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'Black Barn' bolstered by big budget boost
5:30pm Thursday 27th March 2014 in News
Campaigners working hard to save a historic Maple Cross barn from collapse and transform it into a farming heritage centre are one step closer to preserving it for future generations after a Heritage Lottery Fund (HLF) grant
The 16th century barn has stood on its current the Woodoaks Farm site, in Denham Way, since Victorian times.
The Black Barn was moved from one part of the farm to its current location during the Victorian period.
However, the Black Barn is now in danger of collapse as its foundations have recently moved, meaning that the building is in need of urgent repair.
Sally Findlay, who owns Woodoaks Farm with husband John, said: "The Black Barn has been a local landmark for nearly 500 years.
"It is important to preserve it for future generations of local people including walkers, birdwatchers, historians and the thousands of people that drive past every day."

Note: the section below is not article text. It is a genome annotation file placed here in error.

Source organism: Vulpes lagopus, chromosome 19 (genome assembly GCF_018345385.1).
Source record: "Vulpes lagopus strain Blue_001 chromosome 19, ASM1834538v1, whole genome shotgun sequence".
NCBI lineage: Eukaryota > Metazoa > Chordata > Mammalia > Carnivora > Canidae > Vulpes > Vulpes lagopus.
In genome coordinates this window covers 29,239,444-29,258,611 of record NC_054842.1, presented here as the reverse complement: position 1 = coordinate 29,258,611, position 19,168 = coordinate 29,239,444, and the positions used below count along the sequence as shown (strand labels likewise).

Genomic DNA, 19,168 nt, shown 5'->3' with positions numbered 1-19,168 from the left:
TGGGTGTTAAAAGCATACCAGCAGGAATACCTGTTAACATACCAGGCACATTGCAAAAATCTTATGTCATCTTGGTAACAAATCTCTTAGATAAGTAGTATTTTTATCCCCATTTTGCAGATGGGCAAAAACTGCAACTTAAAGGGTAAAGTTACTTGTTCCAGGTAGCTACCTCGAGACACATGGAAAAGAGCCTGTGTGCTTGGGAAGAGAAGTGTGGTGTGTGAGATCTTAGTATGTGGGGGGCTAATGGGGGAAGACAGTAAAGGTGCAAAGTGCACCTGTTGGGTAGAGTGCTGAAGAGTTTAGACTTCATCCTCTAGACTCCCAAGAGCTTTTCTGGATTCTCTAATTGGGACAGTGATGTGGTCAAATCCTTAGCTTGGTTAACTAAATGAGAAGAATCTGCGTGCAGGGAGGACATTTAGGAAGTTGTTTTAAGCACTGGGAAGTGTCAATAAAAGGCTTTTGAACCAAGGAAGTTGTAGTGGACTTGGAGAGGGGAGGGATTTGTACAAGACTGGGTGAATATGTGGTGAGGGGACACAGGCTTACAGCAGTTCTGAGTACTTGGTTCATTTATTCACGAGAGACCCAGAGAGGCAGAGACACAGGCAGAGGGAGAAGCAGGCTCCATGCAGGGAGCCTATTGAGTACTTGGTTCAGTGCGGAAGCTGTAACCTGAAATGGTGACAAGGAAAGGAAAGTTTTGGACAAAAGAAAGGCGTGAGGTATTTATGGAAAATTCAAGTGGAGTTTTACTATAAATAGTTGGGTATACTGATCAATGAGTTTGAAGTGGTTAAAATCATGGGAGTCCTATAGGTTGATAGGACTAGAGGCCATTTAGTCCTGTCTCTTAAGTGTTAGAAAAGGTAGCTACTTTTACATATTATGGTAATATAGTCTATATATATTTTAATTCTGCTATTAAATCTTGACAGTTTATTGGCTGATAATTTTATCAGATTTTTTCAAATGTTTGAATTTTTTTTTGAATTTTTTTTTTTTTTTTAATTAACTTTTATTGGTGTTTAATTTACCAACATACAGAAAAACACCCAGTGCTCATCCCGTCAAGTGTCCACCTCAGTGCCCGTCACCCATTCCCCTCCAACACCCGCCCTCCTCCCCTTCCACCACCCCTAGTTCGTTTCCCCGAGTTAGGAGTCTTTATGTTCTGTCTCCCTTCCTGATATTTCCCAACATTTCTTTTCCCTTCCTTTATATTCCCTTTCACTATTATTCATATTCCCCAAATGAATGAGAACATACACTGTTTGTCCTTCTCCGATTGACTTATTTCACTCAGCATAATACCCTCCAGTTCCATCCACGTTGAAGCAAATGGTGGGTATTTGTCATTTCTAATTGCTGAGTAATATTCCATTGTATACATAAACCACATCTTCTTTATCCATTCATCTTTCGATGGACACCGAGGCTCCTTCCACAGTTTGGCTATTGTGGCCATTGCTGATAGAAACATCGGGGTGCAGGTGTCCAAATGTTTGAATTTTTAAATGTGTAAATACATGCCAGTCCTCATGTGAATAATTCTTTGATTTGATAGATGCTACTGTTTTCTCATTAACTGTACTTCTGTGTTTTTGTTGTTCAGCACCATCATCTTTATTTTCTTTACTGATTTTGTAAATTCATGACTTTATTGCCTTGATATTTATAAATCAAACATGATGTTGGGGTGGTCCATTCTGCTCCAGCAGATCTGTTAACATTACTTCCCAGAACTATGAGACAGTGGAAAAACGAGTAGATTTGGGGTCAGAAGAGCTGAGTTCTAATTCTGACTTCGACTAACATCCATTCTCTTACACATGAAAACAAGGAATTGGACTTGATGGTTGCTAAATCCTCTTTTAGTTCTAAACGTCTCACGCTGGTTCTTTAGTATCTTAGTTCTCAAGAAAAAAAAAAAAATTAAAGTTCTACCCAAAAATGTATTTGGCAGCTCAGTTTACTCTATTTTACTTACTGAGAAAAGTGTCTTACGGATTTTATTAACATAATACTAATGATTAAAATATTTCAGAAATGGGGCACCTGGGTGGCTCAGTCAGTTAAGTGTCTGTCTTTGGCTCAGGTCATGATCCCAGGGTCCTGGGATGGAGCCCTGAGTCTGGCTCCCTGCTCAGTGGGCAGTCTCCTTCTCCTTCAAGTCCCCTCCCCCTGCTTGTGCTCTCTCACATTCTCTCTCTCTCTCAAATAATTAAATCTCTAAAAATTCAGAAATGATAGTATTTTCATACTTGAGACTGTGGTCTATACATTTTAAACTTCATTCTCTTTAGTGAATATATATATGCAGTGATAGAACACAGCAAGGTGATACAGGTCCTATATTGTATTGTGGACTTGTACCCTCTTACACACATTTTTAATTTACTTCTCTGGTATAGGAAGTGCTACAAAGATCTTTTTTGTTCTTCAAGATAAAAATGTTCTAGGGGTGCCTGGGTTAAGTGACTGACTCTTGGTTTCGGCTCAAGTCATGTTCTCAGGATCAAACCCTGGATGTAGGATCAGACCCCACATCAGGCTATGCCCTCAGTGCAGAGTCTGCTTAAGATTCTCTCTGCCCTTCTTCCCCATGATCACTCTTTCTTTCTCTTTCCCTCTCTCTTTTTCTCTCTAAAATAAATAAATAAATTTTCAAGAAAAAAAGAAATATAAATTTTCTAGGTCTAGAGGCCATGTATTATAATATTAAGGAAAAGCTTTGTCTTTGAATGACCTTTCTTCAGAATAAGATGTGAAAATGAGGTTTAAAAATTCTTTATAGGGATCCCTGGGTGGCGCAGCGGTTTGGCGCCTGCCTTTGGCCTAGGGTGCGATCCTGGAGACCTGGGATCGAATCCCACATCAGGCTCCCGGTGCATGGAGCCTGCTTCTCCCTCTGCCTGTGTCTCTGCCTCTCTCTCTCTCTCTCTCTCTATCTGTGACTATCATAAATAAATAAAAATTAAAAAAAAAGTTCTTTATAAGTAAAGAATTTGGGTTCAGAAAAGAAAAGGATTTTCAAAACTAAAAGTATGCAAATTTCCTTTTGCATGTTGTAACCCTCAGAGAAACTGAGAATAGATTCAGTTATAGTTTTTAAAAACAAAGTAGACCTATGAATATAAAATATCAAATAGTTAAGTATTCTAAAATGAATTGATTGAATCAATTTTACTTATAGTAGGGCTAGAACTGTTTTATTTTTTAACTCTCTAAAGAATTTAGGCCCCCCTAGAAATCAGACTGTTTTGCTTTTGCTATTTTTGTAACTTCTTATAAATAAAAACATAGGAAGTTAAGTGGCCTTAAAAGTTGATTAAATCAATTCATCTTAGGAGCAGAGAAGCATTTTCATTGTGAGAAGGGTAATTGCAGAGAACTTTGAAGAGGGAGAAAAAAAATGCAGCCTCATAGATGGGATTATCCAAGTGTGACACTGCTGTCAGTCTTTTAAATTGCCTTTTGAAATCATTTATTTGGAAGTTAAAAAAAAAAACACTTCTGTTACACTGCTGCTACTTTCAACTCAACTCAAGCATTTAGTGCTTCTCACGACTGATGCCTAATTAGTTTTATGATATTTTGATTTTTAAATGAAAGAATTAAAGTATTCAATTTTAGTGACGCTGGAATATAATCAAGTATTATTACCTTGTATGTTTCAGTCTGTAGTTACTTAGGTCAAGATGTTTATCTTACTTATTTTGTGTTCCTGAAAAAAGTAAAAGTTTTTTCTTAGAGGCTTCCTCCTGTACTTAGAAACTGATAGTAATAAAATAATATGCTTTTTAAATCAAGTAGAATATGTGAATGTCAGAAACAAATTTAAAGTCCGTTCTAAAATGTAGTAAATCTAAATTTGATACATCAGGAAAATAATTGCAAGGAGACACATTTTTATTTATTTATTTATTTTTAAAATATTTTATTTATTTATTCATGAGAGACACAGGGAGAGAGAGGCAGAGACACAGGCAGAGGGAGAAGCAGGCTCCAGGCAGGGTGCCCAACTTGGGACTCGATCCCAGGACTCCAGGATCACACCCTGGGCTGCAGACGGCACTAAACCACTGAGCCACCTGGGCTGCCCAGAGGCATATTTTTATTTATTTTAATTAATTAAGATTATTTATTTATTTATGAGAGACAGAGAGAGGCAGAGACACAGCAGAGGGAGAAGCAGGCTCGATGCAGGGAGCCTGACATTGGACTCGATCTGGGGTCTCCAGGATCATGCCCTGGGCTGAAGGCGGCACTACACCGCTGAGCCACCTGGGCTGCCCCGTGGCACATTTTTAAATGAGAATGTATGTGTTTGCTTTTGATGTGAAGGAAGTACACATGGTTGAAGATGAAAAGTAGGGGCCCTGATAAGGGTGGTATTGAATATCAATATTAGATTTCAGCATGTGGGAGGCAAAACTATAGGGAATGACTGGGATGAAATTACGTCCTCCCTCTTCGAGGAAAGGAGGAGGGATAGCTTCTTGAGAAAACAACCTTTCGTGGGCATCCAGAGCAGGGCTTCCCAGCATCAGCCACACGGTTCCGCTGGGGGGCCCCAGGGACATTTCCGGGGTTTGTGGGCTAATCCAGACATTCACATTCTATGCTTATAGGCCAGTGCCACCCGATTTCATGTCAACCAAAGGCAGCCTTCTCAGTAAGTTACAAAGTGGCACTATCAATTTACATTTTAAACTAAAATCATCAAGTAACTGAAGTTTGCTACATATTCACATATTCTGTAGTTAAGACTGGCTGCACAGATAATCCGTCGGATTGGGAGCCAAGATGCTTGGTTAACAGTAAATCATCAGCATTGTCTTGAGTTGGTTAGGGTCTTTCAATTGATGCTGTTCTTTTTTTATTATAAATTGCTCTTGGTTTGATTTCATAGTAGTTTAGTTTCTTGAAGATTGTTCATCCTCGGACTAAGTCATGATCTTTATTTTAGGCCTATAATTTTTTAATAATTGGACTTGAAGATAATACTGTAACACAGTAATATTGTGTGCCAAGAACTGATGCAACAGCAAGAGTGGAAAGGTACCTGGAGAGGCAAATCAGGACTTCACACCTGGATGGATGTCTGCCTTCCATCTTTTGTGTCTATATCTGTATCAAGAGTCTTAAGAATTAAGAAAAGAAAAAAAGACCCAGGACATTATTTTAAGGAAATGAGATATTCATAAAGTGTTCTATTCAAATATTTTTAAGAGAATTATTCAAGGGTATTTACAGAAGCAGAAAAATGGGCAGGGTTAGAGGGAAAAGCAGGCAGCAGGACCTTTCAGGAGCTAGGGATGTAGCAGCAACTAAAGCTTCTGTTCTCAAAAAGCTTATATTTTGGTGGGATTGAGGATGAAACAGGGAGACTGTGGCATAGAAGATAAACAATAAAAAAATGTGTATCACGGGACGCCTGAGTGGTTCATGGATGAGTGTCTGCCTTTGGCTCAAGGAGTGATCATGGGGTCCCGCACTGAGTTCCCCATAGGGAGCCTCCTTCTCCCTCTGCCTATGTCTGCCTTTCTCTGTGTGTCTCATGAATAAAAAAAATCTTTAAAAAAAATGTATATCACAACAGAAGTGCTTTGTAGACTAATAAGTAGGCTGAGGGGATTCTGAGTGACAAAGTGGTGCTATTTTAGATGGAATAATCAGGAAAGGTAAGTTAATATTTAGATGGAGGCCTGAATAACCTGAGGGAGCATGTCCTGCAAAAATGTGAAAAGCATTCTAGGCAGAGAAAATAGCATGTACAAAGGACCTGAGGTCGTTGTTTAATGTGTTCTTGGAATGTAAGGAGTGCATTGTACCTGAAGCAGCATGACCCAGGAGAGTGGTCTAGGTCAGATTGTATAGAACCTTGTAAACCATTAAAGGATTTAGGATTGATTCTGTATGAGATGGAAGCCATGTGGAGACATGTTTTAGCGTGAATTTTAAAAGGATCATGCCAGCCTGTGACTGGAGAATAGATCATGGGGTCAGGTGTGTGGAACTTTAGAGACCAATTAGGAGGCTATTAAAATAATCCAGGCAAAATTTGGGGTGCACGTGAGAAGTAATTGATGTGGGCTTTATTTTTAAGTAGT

It has had many uses over the years, from traditional farming practices such as drying crops to more recent barn dances and providing a community space for meetings.
A HLF grant has meant that there is new hope for the barn and farming heritage in Maple Cross.
HLF have granted Groundwork South, a local environmental and community regeneration charity, a cash boost of £29,900 to develop plans for the barn to be turned into a farming heritage centre.
An application for a full grant will be made later in 2014. The centre would allow people to learn about and get involved with their heritage through community usage, educational activities, public access and training in traditional skills.
The hope is that this will encourage the conservation of key areas of farmland and local wildlife.
Nadia Igsiz, farming heritage centre project manager at Groundwork South, said: "The interest and support from the local community is fantastic, making this an incredibly exciting project to be involved with. Restoring the barn and creating a hub not only for farming heritage, but for local community groups too, is brilliant."
Robyn Llewellyn, head of HLF east of England, said: "The barn is a 16th century focal point for agriculture in this part of Hertfordshire. It offers great potential as a centre for learning, visitors and the community. We look forward to receiving the full plans for its restoration and its new role."
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